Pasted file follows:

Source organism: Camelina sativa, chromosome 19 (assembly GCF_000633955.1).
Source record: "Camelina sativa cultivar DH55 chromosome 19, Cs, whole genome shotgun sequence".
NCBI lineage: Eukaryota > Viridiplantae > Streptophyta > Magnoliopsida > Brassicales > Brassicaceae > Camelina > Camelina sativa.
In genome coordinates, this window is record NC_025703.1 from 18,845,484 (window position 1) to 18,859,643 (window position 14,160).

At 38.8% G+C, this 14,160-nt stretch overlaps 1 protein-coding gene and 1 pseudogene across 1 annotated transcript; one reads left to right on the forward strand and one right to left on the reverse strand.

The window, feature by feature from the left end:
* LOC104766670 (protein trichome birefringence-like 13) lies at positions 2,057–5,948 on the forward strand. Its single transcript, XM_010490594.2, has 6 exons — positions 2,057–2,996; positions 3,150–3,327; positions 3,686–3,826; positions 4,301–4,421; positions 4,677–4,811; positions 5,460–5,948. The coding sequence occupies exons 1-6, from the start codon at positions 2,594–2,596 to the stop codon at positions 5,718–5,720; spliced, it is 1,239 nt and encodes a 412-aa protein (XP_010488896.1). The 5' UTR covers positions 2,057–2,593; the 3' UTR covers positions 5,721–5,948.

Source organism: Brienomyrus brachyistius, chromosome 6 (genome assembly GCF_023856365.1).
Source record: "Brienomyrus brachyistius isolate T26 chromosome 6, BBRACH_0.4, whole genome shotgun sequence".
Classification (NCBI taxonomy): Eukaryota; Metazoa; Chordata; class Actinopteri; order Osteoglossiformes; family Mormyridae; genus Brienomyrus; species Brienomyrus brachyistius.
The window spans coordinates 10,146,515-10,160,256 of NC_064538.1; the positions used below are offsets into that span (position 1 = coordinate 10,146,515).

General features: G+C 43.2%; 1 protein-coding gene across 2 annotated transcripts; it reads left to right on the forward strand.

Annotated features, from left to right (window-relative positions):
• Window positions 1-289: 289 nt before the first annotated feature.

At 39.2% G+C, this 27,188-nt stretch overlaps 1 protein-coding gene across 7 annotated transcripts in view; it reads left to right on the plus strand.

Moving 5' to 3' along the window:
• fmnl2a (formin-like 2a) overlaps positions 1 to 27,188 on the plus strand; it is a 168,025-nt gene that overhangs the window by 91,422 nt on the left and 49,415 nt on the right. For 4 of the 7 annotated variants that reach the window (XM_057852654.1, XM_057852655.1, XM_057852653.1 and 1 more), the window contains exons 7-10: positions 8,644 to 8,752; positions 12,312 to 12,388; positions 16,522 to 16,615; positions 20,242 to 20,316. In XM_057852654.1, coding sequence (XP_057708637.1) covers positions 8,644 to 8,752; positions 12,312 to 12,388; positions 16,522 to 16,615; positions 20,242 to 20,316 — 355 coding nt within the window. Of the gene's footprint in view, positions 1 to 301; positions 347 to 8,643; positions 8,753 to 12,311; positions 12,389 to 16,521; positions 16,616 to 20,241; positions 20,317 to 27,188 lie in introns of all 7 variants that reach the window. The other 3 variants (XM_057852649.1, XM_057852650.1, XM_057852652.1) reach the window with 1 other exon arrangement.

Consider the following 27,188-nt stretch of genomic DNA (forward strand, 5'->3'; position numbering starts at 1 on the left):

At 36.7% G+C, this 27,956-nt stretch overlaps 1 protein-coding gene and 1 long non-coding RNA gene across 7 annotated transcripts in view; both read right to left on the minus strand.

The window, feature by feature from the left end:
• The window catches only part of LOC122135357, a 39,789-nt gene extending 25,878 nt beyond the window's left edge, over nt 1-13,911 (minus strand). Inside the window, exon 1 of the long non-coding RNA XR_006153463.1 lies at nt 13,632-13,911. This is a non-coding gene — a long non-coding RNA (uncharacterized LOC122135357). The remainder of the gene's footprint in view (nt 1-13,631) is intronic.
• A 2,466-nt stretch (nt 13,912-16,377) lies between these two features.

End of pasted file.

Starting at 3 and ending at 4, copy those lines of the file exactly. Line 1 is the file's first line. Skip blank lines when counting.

NCBI lineage: Eukaryota > Viridiplantae > Streptophyta > Magnoliopsida > Brassicales > Brassicaceae > Camelina > Camelina sativa.
In genome coordinates, this window is record NC_025703.1 from 18,845,484 (window position 1) to 18,859,643 (window position 14,160).